You can now own “authenticated” digital artwork. Is that a good thing?
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A 10-second video created by digital artist Beeple recently sold for $6.6 million in an art auction. But what made this one video different from any number of copies or “forgeries” on the internet that are otherwise indistinguishable from the original?
The video itself is a “non-fungible token” or NFT, a digital asset whose origin or ownership has been authenticated by blockchain technology, much like a digital “signature.” One NFT cannot be exchanged for another NFT, which makes each one uniquely valued.
While this is making it easier to assign monetary values to digital art, critics like Blake Gopnik are afraid this will replicate a problem that’s been affecting the physical art sector for generations: valuing art for its authenticity but not for the art itself.
“Marketplace Morning Report” host David Brancaccio spoke to Gopnik about the issues with authenticity in the digital art space. The following is an edited transcript of their conversation.
David Brancaccio: Non-fungible tokens with digital artwork. Blockchain says it is the original. Sounds very “au courant,” but no?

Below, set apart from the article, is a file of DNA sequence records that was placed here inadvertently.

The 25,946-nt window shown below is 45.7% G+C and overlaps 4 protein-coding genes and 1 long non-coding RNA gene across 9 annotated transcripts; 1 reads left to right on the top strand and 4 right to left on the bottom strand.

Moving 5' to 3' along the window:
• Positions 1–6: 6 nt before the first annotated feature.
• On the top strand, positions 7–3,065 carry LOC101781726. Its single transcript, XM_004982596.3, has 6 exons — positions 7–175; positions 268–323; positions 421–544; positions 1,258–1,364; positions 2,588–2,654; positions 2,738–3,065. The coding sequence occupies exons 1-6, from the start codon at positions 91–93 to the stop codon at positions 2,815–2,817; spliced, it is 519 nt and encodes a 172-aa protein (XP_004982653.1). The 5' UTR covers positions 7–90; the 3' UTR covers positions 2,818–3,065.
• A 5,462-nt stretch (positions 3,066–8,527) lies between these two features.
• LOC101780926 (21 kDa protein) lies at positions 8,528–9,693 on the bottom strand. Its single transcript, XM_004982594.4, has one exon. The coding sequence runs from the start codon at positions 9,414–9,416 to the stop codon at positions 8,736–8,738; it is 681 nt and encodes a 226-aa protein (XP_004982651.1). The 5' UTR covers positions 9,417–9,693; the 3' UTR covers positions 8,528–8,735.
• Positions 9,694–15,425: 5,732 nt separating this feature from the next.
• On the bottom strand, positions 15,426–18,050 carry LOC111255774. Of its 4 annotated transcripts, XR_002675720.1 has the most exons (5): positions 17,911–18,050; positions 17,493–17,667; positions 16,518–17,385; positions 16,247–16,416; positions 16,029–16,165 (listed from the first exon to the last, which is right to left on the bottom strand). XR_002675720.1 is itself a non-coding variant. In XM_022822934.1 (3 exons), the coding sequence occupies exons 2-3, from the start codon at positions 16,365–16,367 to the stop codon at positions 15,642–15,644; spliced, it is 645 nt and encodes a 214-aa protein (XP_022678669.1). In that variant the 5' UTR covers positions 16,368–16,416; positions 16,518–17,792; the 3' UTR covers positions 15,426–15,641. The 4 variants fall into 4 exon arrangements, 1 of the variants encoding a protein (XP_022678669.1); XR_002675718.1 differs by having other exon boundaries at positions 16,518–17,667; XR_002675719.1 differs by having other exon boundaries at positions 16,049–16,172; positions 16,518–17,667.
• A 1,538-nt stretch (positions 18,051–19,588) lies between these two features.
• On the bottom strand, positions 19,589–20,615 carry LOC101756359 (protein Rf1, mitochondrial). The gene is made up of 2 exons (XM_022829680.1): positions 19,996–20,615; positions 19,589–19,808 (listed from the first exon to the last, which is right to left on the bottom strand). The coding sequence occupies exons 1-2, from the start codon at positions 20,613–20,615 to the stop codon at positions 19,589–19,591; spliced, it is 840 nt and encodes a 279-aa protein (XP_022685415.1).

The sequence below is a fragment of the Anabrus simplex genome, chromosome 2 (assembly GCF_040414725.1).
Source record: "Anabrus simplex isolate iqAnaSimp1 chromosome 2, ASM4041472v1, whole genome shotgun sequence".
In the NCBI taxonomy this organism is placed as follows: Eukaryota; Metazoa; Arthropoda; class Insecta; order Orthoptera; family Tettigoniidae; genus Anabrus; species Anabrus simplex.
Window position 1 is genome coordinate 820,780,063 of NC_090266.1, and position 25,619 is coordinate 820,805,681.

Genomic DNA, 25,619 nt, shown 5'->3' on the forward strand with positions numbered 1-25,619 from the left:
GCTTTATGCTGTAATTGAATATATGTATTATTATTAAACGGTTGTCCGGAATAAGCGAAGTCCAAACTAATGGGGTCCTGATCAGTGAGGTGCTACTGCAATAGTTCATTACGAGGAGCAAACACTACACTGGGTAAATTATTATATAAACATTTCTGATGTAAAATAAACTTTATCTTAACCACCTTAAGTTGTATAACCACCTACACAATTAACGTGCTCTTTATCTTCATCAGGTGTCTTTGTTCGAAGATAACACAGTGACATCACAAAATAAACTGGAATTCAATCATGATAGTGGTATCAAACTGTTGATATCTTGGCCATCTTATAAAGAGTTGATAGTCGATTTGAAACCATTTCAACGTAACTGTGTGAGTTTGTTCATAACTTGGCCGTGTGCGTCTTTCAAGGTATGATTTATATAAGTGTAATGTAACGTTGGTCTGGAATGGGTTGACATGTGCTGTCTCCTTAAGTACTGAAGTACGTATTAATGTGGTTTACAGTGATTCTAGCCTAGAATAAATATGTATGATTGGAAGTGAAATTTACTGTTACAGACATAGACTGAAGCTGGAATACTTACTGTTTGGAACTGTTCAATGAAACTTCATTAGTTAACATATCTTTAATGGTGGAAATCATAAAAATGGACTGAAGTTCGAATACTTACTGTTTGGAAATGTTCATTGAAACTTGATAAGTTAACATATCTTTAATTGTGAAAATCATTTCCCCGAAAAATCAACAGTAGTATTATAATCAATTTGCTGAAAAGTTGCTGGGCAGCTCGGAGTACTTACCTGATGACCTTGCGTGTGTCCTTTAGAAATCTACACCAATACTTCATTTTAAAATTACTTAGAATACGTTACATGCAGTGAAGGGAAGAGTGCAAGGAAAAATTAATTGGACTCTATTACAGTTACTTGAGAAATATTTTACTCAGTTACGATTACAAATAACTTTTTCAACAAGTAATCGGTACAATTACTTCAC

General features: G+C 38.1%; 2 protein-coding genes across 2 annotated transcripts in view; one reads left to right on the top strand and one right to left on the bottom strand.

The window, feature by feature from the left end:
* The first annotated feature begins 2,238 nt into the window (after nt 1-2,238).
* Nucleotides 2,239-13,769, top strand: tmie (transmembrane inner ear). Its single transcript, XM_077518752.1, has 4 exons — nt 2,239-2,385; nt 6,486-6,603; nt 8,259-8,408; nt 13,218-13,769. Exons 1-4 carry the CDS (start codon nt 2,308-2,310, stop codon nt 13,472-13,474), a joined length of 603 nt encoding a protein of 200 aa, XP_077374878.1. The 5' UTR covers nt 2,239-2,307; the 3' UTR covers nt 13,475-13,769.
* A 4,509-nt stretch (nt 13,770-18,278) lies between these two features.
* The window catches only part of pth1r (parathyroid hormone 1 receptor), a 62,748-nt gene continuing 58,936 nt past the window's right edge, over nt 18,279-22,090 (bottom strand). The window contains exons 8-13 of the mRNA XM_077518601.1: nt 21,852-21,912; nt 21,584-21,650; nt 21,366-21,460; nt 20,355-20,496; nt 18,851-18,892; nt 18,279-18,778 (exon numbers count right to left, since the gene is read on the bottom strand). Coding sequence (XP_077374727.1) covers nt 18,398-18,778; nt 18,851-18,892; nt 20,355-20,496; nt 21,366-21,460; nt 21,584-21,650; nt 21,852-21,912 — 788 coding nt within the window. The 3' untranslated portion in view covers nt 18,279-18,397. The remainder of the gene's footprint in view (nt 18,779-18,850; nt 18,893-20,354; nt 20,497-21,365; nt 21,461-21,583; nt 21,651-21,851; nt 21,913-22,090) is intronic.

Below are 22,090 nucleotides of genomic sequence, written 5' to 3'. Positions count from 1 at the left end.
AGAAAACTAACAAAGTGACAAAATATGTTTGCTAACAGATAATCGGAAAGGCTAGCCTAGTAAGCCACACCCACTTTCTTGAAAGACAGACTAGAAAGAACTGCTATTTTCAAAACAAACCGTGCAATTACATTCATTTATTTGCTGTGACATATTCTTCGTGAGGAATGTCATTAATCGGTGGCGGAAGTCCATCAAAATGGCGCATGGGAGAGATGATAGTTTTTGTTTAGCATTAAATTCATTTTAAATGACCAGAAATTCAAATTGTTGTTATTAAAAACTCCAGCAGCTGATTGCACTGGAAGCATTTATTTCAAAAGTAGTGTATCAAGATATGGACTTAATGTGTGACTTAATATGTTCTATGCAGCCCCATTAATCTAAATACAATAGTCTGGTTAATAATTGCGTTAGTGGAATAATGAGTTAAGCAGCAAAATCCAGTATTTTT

Blake Gopnik: No, it’s the way people have been thinking about art for about 500 years. We’ve all been completely obsessed with who makes a work of art and proving that it’s the real thing. You know, you want your Leonardo [da Vinci] to be by Leonardo, not to be by a follower, even if you love how it looks, when it’s by a follower. People who buy NFTs, or NFT-based art, just want to know that they’ve got the real version of the rainbow cat video that a million other people just have copies of. But, of course, they’re not copies, they’re exactly the same thing. So people are spending all this money just on these certificates, on these non-fungible tokens, that tell people that you’ve got the real thing. But the real thing isn’t real in any real way.
The art world and authenticity
Brancaccio: I mean, one of the things here through my non-critic eyes is if you go see the “Mona Lisa” in the Louvre in Paris, you can see brushstrokes, so the original is different from seeing the copy in the art book. In the case of this authenticated video, there is no difference looking at the original or a copy.